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Before giving the context of my situation, I sum up my questions:

- As a 3rd year PhD student, what would you do if you have a nice result but cannot publish it because your advisor is too busy and doesn't help?

- If the main result of your PhD is not published by the time you apply to postdocs, can you still talk about it in the research statement? Will it have much less impact than if it was published?

I am currently a third year PhD student in the field of mathematical physics in a small unknown university. I will graduate before June 2019, but I will apply for postdocs this year.

For the last 1.5 years, I mostly worked alone on a theory A, and I found out that there was a correspondence between this theory A and a theory B. Each of them have raised a lot of research in their own direction since 30 years, but I never found anything on the literature about a possible connection. So I guess it's interesting.

The problem is that I got kinda far from my advisor research interests: he is a specialist of the theory A, but B sounds esoteric for him. The first time I asked his opinion, he was suspicious "no no, it has nothing to do". When I came back with more "proofs" (one year ago), he got much more enthusiastic. He wanted to publish a paper by the end of summer 2017, and sent me an outline for the paper. He even discussed with the "boss" of the theory B (who knows almost nothing about A), and he seemed really surprised and intrigued.

Since one year, NOTHING happened. I did further and more precise computations, but he is very active in his own fruitful research and travels a lot. Since last summer, I sent him several versions of my notes and asked about discussion, but every time we discussed a little about it (maybe 3 times in one year?), I realize that he didn't read anything. Several weeks ago, he said it would be nice to publish the paper before I apply for postdocs, but that maybe he is too optimistic...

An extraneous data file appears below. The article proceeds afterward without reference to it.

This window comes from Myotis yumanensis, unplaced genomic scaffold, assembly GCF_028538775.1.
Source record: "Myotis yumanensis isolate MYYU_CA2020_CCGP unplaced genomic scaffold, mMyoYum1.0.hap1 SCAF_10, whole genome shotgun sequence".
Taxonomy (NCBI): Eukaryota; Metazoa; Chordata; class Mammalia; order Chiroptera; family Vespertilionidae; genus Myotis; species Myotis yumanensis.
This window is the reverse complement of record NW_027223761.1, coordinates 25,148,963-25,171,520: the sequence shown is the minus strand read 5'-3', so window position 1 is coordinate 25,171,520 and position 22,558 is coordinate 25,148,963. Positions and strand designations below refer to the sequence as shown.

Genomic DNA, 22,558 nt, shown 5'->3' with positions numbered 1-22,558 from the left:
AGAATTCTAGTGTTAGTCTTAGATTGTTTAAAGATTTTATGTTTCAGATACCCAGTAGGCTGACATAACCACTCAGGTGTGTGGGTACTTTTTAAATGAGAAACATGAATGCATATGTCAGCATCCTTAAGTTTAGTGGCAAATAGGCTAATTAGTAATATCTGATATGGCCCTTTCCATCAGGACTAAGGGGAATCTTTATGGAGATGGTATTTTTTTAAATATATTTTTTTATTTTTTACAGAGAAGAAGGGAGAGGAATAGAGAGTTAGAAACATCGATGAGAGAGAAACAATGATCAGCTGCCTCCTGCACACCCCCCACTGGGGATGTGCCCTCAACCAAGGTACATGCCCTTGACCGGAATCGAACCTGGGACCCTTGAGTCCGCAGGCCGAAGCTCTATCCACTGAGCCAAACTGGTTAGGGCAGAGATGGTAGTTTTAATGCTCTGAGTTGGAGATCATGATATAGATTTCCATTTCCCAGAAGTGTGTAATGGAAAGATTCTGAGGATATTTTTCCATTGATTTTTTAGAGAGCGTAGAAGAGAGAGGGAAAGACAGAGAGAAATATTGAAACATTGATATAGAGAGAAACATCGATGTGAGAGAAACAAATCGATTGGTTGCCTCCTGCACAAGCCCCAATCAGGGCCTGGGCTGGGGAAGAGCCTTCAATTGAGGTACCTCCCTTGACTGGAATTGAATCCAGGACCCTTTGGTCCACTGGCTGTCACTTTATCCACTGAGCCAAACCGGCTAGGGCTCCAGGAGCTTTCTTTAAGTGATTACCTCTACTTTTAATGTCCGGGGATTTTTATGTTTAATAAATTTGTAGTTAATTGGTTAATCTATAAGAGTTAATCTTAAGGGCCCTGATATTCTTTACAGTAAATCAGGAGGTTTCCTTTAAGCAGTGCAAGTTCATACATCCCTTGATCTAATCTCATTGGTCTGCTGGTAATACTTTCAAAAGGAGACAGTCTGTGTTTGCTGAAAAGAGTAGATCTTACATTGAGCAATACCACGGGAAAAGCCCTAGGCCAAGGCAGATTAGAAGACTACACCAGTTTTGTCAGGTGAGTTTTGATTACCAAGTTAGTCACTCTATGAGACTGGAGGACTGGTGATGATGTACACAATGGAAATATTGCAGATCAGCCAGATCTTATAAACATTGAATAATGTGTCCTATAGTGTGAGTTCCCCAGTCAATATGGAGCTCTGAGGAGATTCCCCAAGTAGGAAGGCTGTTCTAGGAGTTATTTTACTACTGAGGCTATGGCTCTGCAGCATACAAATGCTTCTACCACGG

Today, I feel kinda discouraged and powerless. I am in a weird situation where I think I have nice unexpected results which raise many new questions, but I have on the bottom of the bottom of the list of my advisor priorities. Besides him, scientifically I am completely isolated in my university. I am supposed to apply for postdoc in September/October, and I put a lot of hopes in those results. I have 2 other papers but I find them way less interesting. I don't know what to do.

I would be interested to know if someone have been in a similar situation, and how was it during the postdoc process.

  • 2
    Are you able to finish the paper on your own? – user37208 Jul 12 '18 at 17:33
  • 3
    One word: arXiv. – Oleg Lobachev Jul 12 '18 at 17:41
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    Similar to @user37208, what is stopping you from drafting this paper? You can always put your advisor as a co-author (and probably should depending on circumstances). My answer would depend on your answer to this. – SecretAgentMan Jul 12 '18 at 18:22
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    *I will graduate before June 2019, but I will apply for postdocs this year. * That sounds like an exercise in futilty. – Karl Jul 12 '18 at 19:45
  • It is you, not your boss, who should talk to the specialists of B. You do need an arXiv preprint before applying for postdocs, and you still have enough time for writing it on your own. Feel free to email me if you wish to discuss the specifics in private. – Sylvain Ribault Jul 13 '18 at 7:24
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You should publish it, independent of your future carreer plans. But of course, journal papers help for postdoc positions!

I would recomment to write a first draft and send it to your supervisor. If you feel about it, ask him, if you should contact the big boss of theory B as potential co-author to strengthen the paper. If he agrees, you could at least get one feedback.

Usually supervisors are becoming more active if their name is on a paper - they don't want it to be low quality. But maybe this is the problem of your supervisor: Since he is not into the topic, he might not be able to judge whether the paper is good or not. Therefore you could offer to publish the paper as single author and just mention your discussions in the acknowledgements if he prefers this. But I would leave this open as a last ressort.

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